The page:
Research funded by a US DoE grant to further assess feasibility for new nuclear industry at company sites, should technology become commercially viable, has been extended. The research is part of an ongoing effort to evaluate all options for future replacement of aging generation, and to better support energy-intensive customers with zero-carbon objectives. PPL Corporation subsidiaries Louisville Gas and Electric Company and Kentucky Utilities Company intend to build on an earlier assessment of nuclear feasibility at the site of an existing Kentucky coal-fired power plant by exploring additional locations and partnerships that could support nuclear energy in the commonwealth.

“We understand that achieving our goal of net-zero carbon emissions will be challenging, and we continue to pursue an ‘all-of-the-above’ technology strategy to replace aging generation with a cleaner, more diverse energy mix capable of safely, reliably and affordably meeting our customers’ future energy needs and supporting continued economic growth,” said Vincent Sorgi, president and chief executive officer of PPL.

As with earlier feasibility assessments, at LG&E and KU’s Ghent Generation Station in Ghent, Kentucky, PPL’s R&D team plans to partner with Gateway via Accelerated Innovation in Nuclear (GAIN), a US Department of Energy initiative, and with nuclear design engineering company X-Energy in the next phase of assessments.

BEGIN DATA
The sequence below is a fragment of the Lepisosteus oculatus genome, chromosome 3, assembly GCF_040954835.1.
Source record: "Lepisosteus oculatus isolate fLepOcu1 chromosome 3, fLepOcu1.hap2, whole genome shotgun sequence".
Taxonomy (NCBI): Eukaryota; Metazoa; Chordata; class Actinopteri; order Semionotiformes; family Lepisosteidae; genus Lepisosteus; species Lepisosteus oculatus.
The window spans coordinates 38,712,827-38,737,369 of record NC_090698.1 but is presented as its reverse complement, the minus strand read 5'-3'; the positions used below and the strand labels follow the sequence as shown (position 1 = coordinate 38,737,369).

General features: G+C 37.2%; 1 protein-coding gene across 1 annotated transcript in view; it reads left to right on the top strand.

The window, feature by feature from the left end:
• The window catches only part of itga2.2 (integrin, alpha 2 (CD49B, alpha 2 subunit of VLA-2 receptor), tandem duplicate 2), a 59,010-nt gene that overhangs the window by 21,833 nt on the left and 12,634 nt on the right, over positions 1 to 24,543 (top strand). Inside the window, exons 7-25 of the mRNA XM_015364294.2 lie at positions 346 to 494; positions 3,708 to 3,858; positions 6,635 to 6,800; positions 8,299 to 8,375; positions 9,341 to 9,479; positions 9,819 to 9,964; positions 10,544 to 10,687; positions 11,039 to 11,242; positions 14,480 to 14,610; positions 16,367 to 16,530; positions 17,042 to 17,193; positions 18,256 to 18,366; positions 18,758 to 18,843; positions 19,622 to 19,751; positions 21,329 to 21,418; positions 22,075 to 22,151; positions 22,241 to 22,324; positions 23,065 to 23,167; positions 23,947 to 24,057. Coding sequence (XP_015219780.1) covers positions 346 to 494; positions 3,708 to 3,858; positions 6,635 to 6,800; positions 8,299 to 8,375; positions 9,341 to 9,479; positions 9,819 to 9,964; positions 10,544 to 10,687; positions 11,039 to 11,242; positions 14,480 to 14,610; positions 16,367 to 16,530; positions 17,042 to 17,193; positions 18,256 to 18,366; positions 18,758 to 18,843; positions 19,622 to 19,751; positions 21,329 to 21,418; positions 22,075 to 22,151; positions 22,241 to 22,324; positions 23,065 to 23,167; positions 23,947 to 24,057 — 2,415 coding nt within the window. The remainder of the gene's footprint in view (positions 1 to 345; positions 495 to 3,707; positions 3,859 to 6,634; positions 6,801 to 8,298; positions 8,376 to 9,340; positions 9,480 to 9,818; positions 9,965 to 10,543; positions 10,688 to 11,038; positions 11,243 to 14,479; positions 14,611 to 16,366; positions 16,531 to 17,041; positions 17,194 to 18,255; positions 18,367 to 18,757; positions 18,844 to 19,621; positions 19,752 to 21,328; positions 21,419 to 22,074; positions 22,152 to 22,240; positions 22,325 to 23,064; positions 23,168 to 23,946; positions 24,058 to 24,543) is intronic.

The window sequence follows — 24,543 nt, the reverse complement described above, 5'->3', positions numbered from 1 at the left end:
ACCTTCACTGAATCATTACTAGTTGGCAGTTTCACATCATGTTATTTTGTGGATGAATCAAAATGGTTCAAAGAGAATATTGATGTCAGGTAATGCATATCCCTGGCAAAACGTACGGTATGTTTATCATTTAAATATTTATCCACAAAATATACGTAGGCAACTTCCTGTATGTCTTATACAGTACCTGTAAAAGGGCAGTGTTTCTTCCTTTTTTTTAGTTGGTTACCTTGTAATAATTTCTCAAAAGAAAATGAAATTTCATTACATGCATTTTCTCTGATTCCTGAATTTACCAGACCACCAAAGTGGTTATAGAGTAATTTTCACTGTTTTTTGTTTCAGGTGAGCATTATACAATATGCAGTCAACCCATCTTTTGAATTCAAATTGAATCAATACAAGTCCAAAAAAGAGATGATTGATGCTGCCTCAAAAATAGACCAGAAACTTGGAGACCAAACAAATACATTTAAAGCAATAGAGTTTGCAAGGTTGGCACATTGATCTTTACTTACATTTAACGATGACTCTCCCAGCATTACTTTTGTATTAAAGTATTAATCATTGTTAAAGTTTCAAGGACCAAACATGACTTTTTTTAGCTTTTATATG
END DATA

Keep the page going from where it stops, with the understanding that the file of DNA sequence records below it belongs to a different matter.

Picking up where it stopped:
“Nuclear energy … has the potential to meet our customers’ needs and support manufacturing and data centre growth, particularly if technology such as nuclear small modular reactors (SMRs) become more cost-competitive,” said Sorgi.

PPL and GAIN’s prior study at the Ghent facility determined that the site is suitable for a nuclear SMR plant, but would have potential size constraints for a larger traditional nuclear reactor. Phase two of the study will explore alternative locations and industrial partnerships that could enable energy-intensive customers, including manufacturers and data centres, to achieve their zero-carbon objectives while maintaining reliability and affordability.

The aim of the US DoE GAIN initiative is to provide the nuclear community with access to the technical, regulatory, and financial support necessary to move innovative nuclear energy technologies toward commercialisation. Its mission is to support the development and deployment of advanced nuclear technologies.